The term ‘first responder’ has been used to describe a number of individuals, from firefighters to FEMA (Federal Emergency Management Agency) personnel. However, with the introduction of the Middle Class Tax Relief and Job Creation Act of 2012, a working definition needs to be agreed upon between federal and state agencies.
The newly invigorated Middle Class Tax Relief and Job Creation Act of 2014 provides grants for state and local governments for “emergency communications activities.” However, the term ‘first responder’ isn’t defined in the amended Job Creation Act. The National Cooperative Highway Research Program (NCHRP) has released a Research Results Digest that discusses whether the definition of ‘first responder’ is consistently included in federal law, and if so, what that definition is.
Although various bills don’t include a definition, states individually include definitions of ‘first responder’. Even so, the federal government often does not depend on a state’s definition of ‘first responder’; instead, these grants typically narrow the term down to include only emergency response providers such as EMTs, police officers, or firefighters.
The Research Results Digest came to the following conclusions: “Although preliminary evidence had suggested that grant funding to public safety personnel or entities or so-called ‘first responders’ might be affected by how that term was defined in federal grants law, and in the laws and regulations of the states, that has not proved to be the case.” Although the term is used colloquially by states and state officials, the final verdict is that federal law or regulations tend to be relatively specific in their definitions.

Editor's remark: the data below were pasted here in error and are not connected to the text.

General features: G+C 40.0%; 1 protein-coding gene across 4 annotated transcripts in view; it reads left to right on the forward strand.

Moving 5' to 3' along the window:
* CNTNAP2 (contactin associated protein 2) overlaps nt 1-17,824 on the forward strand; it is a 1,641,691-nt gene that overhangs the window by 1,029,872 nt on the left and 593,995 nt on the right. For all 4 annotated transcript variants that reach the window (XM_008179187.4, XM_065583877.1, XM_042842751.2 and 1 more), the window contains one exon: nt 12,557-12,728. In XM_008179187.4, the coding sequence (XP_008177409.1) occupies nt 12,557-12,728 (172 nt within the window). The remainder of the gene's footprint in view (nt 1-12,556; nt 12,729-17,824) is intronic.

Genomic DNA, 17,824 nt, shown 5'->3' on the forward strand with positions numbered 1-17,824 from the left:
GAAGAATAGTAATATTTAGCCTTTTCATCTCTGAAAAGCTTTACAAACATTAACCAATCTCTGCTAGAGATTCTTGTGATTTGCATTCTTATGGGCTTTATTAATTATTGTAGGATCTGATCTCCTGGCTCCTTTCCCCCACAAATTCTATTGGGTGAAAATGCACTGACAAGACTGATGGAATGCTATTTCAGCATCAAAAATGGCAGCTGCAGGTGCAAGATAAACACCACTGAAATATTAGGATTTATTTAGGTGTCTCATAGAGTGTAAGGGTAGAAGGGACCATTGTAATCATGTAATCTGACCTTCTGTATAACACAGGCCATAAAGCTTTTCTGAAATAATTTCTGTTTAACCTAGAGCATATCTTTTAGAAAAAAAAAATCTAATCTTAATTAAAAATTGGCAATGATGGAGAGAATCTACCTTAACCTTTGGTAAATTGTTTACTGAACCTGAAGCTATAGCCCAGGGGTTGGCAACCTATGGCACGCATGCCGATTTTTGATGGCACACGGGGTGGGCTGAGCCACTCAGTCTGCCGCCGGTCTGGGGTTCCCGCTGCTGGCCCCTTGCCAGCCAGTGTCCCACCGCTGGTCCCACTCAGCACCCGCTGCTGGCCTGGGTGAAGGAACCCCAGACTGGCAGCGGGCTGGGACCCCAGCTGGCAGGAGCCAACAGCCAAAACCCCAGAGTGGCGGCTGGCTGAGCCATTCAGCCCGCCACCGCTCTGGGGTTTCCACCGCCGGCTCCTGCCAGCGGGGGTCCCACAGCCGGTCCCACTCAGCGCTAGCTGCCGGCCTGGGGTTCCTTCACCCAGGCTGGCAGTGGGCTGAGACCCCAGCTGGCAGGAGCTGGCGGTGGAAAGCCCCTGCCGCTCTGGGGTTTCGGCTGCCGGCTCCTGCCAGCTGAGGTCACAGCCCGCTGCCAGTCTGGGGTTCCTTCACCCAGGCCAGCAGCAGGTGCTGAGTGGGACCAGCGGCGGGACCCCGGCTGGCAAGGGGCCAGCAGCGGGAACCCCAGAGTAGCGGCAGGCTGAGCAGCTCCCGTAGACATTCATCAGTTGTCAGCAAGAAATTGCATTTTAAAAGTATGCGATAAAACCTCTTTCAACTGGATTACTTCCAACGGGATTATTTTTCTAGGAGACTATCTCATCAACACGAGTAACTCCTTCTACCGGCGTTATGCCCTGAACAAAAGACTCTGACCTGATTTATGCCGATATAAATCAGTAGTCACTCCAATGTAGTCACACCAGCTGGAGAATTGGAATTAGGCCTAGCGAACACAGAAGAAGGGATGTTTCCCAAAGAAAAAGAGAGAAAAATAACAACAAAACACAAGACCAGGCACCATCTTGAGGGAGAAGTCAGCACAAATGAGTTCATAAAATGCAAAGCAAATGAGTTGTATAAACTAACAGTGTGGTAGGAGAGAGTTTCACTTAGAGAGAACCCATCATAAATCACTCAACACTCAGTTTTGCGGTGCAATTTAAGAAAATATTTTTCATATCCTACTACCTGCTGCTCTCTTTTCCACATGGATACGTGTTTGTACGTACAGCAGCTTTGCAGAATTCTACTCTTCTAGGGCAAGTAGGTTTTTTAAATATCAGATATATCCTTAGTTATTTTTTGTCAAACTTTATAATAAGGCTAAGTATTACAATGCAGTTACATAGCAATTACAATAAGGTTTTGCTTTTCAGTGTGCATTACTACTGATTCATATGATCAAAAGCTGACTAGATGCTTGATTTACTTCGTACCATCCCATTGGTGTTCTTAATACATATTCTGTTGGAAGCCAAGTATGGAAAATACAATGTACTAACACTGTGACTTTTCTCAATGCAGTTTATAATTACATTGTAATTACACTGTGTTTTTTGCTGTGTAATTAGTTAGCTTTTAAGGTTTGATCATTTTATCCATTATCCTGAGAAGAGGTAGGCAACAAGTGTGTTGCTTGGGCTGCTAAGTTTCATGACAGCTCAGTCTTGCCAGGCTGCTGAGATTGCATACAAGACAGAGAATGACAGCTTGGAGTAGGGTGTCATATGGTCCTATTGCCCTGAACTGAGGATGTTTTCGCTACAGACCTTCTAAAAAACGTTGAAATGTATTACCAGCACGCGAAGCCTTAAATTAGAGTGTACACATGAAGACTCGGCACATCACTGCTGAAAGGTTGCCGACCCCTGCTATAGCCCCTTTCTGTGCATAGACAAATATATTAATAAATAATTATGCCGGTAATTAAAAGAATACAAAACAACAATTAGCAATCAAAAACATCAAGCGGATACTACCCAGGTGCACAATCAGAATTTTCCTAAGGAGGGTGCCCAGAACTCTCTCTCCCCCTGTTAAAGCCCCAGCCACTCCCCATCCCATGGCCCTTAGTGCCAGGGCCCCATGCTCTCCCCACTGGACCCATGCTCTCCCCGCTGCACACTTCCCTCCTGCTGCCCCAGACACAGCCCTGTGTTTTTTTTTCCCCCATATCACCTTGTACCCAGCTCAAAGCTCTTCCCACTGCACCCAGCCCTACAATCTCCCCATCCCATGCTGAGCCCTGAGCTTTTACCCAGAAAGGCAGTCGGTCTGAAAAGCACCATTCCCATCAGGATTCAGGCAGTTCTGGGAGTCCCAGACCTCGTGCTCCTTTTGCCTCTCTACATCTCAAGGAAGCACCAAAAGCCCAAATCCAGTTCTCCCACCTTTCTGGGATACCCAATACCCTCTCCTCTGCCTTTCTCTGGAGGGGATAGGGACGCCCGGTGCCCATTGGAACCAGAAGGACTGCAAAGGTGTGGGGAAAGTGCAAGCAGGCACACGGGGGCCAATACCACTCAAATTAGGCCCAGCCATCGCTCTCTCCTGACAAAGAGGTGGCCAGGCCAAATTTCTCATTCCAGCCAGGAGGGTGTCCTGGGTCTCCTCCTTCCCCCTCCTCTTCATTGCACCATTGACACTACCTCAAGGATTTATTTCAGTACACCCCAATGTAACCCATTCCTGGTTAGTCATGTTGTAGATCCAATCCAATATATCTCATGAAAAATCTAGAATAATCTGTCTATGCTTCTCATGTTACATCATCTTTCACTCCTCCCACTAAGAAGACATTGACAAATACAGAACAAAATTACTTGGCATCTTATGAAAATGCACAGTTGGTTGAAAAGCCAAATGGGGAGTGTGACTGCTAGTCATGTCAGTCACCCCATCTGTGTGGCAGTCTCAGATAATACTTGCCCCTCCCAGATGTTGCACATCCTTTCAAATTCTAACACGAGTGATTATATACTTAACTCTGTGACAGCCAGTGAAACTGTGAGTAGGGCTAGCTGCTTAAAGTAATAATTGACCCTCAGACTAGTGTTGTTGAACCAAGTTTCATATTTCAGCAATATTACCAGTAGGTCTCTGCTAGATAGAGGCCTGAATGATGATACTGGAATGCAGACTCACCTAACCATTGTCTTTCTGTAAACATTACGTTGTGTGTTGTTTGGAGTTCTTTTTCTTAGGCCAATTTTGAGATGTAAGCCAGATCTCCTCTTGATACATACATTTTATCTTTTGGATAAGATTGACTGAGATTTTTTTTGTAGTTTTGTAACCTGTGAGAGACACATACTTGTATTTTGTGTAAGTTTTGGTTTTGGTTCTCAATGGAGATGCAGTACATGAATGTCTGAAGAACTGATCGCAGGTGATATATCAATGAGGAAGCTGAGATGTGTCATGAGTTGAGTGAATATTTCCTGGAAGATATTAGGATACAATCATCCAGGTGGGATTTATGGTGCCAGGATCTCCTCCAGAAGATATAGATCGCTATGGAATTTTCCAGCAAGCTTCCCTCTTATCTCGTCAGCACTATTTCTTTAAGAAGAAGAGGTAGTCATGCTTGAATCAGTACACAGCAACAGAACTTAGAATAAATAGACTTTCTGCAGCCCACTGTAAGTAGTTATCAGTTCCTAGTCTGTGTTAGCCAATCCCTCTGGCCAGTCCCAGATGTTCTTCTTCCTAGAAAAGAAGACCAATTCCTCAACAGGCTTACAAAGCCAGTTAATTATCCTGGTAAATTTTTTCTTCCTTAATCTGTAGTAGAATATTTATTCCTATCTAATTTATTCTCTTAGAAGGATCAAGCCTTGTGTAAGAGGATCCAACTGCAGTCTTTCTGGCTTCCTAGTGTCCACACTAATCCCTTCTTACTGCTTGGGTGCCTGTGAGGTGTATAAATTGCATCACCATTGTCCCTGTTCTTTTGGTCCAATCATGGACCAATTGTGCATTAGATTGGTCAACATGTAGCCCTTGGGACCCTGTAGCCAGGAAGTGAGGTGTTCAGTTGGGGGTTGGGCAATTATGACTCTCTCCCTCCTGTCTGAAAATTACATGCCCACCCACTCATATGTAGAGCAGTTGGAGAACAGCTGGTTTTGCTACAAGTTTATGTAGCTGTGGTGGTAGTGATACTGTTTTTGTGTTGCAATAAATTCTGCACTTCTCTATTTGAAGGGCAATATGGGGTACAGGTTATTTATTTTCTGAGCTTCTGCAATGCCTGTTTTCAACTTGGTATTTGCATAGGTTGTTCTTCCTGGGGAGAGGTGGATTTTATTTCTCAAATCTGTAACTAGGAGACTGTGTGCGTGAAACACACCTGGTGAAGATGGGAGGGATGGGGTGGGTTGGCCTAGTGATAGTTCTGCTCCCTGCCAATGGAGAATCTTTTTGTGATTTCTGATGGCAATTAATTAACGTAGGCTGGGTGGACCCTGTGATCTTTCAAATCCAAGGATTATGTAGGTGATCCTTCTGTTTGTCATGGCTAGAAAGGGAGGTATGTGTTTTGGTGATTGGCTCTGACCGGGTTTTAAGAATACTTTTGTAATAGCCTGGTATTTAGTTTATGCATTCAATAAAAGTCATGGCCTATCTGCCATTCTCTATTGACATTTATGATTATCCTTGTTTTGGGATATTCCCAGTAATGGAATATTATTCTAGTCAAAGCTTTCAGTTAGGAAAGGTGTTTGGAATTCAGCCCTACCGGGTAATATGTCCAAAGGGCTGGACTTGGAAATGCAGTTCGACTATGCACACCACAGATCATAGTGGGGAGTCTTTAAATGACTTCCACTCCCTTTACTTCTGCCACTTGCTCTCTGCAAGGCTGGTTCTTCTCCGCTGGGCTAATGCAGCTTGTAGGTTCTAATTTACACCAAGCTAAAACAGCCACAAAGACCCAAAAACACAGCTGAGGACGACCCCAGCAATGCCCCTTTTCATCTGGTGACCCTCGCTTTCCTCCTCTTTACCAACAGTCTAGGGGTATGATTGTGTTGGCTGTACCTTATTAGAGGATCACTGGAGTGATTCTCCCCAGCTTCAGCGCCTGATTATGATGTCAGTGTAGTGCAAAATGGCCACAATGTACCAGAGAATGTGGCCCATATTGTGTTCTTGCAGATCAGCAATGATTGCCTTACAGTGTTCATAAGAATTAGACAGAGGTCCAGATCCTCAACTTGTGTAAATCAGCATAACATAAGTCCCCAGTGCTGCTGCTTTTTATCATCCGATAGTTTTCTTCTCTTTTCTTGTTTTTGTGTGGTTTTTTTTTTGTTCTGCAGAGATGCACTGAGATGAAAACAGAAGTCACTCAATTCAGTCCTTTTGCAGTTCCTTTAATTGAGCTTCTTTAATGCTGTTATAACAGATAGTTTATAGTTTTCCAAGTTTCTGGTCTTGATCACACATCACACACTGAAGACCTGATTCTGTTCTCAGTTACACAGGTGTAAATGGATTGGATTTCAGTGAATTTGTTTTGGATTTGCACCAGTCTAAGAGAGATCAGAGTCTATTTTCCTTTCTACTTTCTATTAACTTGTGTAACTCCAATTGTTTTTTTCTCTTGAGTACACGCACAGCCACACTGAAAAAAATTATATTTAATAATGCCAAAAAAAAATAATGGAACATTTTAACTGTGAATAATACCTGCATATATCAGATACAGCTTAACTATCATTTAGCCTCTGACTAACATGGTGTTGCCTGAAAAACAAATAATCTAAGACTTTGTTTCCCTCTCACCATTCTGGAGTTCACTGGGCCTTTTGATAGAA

“The research has shown that the term used for federal grants law, for those grants awarded and administered by the Department of Homeland Security and the Federal Emergency Management Agency, is ’emergency response provider.’ This term is used consistently in the laws enacted by Congress, from 2002 to the present. The term is defined in 6 U.S.C. 101(6) to mean ‘Federal, State, and local governmental and nongovernmental emergency public safety, fire, law enforcement, emergency response, emergency medical (including hospital emergency facilities), and related personnel, agencies, and authorities.'”
Article formerly posted at https://www.hsdl.org/blog/newpost/view/s_5004